HERITAGE experts have launched a campaign to save a former New Forest hotel partly designed by the creator of Sherlock Holmes.

The Victorian Society has criticised the latest application to bulldoze the Lyndhurst Park Hotel and replace it with a "run of the mill" block of flats.

But developers at PegasusLife say the building is only of "minor significance" - despite the Sir Arthur Conan Doyle connection.

Research by conservationists has revealed part of the complex was designed by the author, who lived at nearby Brook and was a frequent visitor to the hotel in the late 19th and 20th centuries.

In 1912, the building was refurbished based on ideas submitted by Conan Doyle, who took a keen interest in architecture and sketched out a design for a new facade.

Controversial plans to replace the hotel with 74 retirement apartments and 12 holiday lets were rejected earlier this year after more than 500 objections to the scheme were made.

PegasusLife later submitted an alternative application to build 75 flats and 15 affordable homes on the site.

But the new scheme has also attracted a large number of complaints from people living in the area.

The Victorian Society has also spoken out against plans to demolish the hotel, which it claims is the only surviving building designed by Conan Doyle.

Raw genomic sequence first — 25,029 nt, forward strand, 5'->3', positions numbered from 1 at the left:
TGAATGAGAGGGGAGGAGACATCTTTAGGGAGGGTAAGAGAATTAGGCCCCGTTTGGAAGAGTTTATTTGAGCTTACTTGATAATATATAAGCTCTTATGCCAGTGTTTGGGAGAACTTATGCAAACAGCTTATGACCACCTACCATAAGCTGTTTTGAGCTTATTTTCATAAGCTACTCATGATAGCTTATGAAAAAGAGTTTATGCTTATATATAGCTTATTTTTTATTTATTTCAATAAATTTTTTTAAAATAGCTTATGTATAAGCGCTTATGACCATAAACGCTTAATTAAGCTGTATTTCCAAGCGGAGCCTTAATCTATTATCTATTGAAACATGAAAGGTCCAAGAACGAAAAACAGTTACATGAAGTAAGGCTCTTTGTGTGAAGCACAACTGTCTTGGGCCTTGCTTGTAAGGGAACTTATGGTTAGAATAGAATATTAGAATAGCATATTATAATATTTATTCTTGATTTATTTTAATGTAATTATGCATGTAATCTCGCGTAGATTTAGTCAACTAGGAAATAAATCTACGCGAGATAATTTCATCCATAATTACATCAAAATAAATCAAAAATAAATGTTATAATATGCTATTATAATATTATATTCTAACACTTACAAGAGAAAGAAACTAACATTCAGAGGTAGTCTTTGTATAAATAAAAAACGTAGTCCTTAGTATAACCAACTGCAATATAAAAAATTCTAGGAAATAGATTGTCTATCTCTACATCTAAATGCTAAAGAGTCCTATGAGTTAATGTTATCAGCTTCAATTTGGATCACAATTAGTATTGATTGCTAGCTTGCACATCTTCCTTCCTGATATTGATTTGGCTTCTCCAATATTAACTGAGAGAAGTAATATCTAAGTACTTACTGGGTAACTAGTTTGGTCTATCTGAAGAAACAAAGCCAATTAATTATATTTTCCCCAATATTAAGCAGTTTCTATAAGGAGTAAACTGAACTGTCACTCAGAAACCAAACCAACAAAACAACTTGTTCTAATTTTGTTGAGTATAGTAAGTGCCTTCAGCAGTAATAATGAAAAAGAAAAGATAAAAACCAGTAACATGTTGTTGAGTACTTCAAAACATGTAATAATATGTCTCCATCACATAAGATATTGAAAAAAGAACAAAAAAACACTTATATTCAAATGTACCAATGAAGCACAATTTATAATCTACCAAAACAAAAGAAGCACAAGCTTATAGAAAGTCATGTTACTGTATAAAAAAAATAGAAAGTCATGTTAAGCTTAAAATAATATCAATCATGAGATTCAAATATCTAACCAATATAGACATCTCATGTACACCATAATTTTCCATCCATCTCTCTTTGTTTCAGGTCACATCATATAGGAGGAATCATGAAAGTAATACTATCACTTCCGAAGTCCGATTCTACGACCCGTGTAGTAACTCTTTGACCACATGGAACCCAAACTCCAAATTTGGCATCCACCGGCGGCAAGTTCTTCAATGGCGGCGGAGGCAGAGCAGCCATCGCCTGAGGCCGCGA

The property was initially a country mansion called Glasshayes House, but was converted into a hotel in 1895.

A spokesperson from the Victorian Society said: "Archive material shows Conan Doyle visiting the hotel with his family in early 1912, and by autumn that year it had been transformed, with an entire third-floor extension and a new facade, all designed by [the author].

"The building as it currently stands is a near-perfect expression of his plans.

"Despite the unique historic significance of the building, it is unlisted and therefore unprotected against demolition - a threat that has become imminent with the submission of a planning application which seeks to demolish the entire site.

"The risk that Glasshayes Hotel may be replaced with a run of the mill block of flats it becoming ever more real."

The planning application states that the building, which has been vacant since 2014, is a heritage asset of 'minor significance'.